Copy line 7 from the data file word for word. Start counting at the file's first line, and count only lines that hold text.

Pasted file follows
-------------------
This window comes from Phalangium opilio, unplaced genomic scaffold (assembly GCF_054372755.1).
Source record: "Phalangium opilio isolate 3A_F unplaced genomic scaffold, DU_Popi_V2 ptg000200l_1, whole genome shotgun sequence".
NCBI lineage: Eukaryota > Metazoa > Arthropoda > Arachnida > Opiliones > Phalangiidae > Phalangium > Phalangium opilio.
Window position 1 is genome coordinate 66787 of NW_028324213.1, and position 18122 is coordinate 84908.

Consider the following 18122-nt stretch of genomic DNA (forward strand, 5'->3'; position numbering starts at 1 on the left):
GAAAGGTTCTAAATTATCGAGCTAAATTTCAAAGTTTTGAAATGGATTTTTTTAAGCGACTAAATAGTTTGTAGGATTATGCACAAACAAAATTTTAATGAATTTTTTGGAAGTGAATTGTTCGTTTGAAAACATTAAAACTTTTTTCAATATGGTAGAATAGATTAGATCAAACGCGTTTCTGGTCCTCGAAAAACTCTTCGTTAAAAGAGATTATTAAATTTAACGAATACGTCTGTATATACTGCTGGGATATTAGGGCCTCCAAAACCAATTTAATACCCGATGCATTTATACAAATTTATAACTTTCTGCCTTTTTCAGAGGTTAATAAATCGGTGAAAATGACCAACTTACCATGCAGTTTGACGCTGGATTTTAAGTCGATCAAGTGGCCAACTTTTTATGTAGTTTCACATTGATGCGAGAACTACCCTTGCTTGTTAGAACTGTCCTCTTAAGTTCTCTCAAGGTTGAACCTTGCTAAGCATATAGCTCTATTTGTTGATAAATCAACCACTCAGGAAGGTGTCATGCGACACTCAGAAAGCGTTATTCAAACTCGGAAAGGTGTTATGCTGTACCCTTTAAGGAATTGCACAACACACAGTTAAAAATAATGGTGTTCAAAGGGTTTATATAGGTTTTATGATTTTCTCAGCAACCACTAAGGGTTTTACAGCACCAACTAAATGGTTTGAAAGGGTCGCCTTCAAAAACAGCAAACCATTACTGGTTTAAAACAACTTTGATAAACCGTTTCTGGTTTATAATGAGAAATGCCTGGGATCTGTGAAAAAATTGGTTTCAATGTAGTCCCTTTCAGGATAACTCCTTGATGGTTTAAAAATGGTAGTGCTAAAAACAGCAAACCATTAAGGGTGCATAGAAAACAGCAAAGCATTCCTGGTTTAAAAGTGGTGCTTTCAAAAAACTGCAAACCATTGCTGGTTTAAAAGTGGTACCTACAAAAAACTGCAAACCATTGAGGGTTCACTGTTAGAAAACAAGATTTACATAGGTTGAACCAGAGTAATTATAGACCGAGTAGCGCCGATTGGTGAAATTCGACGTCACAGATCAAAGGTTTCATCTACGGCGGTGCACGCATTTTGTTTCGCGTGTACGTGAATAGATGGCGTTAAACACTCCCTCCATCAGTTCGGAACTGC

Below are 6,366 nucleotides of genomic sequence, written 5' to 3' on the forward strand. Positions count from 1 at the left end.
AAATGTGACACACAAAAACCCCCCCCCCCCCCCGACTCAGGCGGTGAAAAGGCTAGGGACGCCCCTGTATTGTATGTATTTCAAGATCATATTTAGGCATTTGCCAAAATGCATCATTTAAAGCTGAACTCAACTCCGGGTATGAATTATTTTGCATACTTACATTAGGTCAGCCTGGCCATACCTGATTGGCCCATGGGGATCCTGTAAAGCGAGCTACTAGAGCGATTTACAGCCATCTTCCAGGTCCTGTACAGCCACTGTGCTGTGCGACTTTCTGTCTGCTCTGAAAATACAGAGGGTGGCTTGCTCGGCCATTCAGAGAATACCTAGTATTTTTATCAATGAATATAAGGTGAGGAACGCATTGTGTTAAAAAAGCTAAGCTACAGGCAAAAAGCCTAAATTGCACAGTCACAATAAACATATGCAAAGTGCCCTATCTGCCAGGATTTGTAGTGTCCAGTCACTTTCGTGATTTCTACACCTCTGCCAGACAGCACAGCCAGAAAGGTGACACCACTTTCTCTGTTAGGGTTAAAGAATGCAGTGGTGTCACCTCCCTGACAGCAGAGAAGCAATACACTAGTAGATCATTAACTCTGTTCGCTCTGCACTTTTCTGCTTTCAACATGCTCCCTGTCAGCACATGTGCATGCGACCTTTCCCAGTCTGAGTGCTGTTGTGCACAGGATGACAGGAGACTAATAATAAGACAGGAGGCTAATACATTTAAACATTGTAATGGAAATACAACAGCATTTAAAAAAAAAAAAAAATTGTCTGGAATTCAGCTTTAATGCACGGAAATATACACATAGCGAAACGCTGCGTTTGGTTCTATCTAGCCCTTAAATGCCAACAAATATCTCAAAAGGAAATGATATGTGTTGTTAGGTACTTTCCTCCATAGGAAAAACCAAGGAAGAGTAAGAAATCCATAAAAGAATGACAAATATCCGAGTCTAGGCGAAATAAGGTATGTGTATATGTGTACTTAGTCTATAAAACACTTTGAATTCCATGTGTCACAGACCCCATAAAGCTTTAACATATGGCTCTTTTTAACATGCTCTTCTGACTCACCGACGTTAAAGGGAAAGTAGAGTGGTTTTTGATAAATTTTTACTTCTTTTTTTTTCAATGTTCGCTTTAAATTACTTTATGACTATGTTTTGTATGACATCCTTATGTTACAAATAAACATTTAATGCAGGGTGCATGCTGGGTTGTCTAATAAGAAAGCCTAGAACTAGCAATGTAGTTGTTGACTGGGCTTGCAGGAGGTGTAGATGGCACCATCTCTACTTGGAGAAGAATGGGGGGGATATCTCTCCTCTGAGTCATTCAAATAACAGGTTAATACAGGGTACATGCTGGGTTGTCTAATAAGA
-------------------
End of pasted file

Below are 6,366 nucleotides of genomic sequence, written 5' to 3' on the forward strand. Positions count from 1 at the left end.